My Sister's Keeper starts with a prologue a few hundred words long. A nameless girl writes how, when she was three years old, tried to smother her sister with a pillow. However, her dad stopped her from going through with it. She writes how later in life she kept fantasizing about killing her sister, but the prologue ends with this statement:
In the end, though, I did not kill my sister. She did it all on her own. Or at least this is what I tell myself.
As a reader we don't even know any of the characters' names yet, but the author already spoils the ending. Somebody will die by the end of the book, either a murder or a suicide.
In chapter one we are introduced to Anna, who seeks the help of a lawyer to sue her parents. Anna's sister Kate has a rare form of cancer and her kidneys are failing and their parents want Anna to give up one of hers.
Throughout the story we learn Anna was born with a purpose. A genetically-screened test tube baby, the blood in her umbillical cord was used in an experimental therapy to extend Kate's life. Extend, not cure. And what started as a one-time sacrifice quickly becomes a regular occurrence. She's forced to give up blood and bone marrow, and has to take growth hormones even though she's not sick. Meanwhile she can't live a life of her own, and we, the reader, realize this circle of pain will keep going on until Kate dies.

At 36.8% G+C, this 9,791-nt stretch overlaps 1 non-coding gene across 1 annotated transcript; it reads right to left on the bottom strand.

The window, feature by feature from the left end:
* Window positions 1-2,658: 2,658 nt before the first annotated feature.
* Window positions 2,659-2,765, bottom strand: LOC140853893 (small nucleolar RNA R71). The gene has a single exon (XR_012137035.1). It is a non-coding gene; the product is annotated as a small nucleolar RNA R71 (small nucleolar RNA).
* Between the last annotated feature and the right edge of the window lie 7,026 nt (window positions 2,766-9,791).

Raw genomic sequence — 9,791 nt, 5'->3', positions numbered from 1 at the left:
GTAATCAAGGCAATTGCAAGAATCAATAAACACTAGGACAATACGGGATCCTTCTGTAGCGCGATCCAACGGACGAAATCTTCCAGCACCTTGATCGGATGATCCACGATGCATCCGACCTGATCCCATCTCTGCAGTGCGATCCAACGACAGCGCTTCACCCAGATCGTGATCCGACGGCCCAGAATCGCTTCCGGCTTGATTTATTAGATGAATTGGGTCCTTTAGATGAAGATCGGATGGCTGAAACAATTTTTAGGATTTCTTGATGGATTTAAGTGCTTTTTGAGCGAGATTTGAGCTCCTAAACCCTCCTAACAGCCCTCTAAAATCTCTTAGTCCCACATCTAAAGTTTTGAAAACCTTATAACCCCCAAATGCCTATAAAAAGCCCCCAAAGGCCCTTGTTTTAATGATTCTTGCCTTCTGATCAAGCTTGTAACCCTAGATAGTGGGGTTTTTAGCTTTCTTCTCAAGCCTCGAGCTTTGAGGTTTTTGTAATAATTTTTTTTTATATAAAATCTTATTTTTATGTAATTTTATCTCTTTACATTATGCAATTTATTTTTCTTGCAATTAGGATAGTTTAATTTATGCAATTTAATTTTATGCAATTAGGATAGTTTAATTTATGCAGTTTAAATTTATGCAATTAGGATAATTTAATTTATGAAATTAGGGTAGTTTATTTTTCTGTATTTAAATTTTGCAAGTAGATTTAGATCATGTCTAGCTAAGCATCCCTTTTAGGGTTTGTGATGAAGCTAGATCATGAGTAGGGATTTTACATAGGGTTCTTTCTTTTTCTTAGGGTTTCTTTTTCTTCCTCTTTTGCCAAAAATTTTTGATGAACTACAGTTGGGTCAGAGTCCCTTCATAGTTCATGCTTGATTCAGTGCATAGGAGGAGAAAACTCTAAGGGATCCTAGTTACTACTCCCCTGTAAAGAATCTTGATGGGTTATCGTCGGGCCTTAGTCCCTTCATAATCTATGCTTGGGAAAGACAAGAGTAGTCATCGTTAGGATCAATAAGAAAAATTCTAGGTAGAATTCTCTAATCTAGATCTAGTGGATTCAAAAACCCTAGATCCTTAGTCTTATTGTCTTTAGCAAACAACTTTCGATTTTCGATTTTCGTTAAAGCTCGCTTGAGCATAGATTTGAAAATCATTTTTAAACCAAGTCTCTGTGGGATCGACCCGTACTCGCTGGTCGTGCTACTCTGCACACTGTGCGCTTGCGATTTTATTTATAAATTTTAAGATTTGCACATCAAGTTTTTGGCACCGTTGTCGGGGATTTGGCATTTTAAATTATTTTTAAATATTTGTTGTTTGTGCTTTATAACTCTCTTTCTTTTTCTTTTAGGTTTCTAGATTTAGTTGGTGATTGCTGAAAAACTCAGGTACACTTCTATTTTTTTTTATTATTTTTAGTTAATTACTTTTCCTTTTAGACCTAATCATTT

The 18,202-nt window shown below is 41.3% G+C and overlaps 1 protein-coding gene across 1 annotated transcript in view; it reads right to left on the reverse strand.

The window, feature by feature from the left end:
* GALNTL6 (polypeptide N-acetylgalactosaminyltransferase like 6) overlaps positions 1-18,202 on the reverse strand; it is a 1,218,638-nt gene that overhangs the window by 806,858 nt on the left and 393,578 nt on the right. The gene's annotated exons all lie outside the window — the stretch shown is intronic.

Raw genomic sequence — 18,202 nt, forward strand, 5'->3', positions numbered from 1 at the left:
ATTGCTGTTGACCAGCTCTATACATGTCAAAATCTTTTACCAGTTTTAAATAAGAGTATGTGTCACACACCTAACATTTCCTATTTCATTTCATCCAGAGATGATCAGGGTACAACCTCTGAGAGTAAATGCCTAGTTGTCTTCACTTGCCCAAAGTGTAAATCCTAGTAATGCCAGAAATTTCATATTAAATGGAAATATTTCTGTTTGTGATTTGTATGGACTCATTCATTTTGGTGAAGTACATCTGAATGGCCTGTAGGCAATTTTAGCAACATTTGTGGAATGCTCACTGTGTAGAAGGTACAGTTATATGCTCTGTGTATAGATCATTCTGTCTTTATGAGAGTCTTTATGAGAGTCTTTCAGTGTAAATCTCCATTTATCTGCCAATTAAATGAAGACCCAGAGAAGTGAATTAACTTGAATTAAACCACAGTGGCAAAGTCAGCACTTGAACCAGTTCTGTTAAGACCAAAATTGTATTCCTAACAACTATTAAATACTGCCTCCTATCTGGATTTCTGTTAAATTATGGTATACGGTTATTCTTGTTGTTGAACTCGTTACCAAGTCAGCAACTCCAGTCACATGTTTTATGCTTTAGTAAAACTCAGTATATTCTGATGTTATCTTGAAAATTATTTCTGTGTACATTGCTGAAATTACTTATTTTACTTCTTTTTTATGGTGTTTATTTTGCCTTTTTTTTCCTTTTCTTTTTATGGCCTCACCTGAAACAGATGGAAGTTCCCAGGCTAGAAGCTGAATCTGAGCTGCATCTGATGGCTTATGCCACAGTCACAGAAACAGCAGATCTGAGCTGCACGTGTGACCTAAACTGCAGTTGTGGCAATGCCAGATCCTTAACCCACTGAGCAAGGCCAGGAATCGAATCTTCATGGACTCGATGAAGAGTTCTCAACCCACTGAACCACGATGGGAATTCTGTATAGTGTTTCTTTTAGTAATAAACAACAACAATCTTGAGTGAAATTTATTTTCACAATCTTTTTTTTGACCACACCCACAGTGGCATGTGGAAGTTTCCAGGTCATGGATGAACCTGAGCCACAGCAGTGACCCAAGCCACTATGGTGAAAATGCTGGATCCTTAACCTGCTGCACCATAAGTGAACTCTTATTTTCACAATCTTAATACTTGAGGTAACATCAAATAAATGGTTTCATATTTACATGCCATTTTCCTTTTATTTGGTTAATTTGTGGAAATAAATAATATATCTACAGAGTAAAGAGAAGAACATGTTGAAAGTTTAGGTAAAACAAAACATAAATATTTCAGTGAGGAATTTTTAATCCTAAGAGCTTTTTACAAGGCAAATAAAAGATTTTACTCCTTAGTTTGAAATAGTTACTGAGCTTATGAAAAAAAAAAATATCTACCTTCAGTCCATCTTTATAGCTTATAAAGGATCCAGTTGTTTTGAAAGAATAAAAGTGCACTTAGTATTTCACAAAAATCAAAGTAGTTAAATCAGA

The lawsuit unfolds, and we learn something new. Anna sued her parents on Kate's behalf. Instinctively we understand the events of the prologue are approaching rapidly. We will catch up with the here and now soon enough, the consequence chiseled in stone. Anna will win, gaining a life of her own at a terrible cost.
On the way to the hospital with her lawyer, they are rammed by a car and Anna dies. Kate gets both of Anna's kidneys, and in the epilogue we learn it's Kate who wrote the prologue.
The twist ending is maybe ten pages long, and although the story would suffer thematically, you could cut off the end and still have a functioning book. In fact, the author could have signed the prologue with Kate's name and it wouldn't have mattered. Why? Because we don't read to get to the conclusion. Rather than the suspense of 'how will this end,' the book's true strength is the palpable tension which exists between all of the characters.
Anna struggles against her parents for bodily independence, for the right to have her concerns be heard. She struggles against herself, torn between not wanting Kate to die and respecting her wishes. Between doing what's right and keeping the family from burning down. Her parents struggle with feelings of powerlessness, of clinging to false hope, the realization they've neglected their other children. The book's conclusion has no influence on any of these sources of tension.
Yes. You can start a story by giving away the ending, given you substitute mystery with tension. I think My Sister's Keeper is still a compelling read, if you can't tell by my screenname.